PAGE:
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How Do I Know When I'm in Menopause?

How can you tell if you're nearing menopause or are already past it? Is there a simple hormone test?

During perimenopause, hormone tests are generally not helpful because hormone levels change throughout the menstrual cycle. Sometimes testing is done to check specific hormone levels, especially to evaluate fertility problems or when periods stop at an early age. This can help women make decisions about beginning or adjusting treatment. For some women, it may make sense to test for other causes of symptoms that can mimic perimenopause, such as thyroid disease.

What about saliva testing?

Salivary hormone level tests are expensive, are not accurate, and should not be used to evaluate or treat menopause symptoms.

What about follicle-stimulating hormone testing?

Sometimes, elevated follicle-stimulating hormone (FSH) levels are measured to confirm menopause. When a woman’s FSH blood level is consistently elevated to 30 mIU/mL or higher, and she has not had a menstrual period for a year, it is generally accepted that she has reached menopause.

However, a single FSH level can be misleading in perimenopause because estrogen production does not fall at a steady rate from day to day. Instead, both estrogen and FSH levels can vary greatly during perimenopause. One elevated FSH level is not enough to confirm menopause. More important, a low FSH level in a woman who is having hot flashes and changing periods does not eliminate the likelihood that she is still in perimenopause. Also, if a woman is using certain hormone therapies (such as birth control pills), a FSH test is not valid. Over-the-counter urine tests for menopause that measure FSH levels are often advertised but are expensive and not informative, for the same reasons discussed above.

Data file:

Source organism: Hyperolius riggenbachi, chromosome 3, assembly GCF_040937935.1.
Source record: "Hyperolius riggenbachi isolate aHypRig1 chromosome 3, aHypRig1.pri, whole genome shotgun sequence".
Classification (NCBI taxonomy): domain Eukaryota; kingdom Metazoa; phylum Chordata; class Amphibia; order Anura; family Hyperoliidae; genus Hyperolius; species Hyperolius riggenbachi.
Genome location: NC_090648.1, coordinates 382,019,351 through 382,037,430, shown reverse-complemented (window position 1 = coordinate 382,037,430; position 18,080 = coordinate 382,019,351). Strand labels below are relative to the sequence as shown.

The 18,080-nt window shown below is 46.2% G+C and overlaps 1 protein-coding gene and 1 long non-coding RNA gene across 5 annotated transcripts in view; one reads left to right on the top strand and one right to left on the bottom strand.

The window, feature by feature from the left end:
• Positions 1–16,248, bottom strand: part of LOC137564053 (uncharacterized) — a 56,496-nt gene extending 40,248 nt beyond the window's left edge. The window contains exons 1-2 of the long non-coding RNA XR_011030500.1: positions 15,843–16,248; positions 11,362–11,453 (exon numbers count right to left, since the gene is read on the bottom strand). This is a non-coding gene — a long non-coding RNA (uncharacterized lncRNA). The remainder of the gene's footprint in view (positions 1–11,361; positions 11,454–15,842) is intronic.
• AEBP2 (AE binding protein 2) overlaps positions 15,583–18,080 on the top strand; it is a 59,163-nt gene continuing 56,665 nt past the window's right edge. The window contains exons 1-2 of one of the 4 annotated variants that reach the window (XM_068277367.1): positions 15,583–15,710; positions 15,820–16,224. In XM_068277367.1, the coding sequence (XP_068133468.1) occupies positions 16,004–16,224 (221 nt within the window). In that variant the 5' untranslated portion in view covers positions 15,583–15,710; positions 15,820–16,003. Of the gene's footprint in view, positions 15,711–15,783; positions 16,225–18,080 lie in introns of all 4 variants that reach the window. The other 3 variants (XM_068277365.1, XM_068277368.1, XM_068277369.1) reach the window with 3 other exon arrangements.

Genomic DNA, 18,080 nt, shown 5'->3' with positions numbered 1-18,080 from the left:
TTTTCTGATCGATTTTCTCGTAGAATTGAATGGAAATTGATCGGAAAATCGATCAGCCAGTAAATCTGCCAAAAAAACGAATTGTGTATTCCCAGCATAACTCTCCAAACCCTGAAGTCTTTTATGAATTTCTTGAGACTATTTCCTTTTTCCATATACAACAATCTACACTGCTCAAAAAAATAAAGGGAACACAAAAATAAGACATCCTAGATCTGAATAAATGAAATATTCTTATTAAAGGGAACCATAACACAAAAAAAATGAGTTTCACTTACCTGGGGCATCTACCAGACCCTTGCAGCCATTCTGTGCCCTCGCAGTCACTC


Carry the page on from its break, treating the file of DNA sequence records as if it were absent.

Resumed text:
The bottom line

When a woman suspects she’s in perimenopause, it is an excellent time to have a complete medical examination by a qualified healthcare professional. The diagnosis of perimenopause can usually be made by reviewing a woman’s medical history, her menstrual history, and her signs and symptoms.

The most common symptoms women in their 40s notice are changes in periods and the onset of hot flashes. Menopause is defined as 12 months without a menstrual bleed, in the absence of other conditions. To date, there is no simple test to predict or confirm menopause or perimenopause, but research continues. So, check your menstrual calendar and seek your healthcare providers' opinions. And once all suspicions have been confirmed, check back here with NAMS for ongoing information and guidance..

For more

To find out if there is a menopause practitioner near you, search for a NAMS Certified Menopause Practitioner here. Need more information about what to expect? Try taking our guided tour of menopause.

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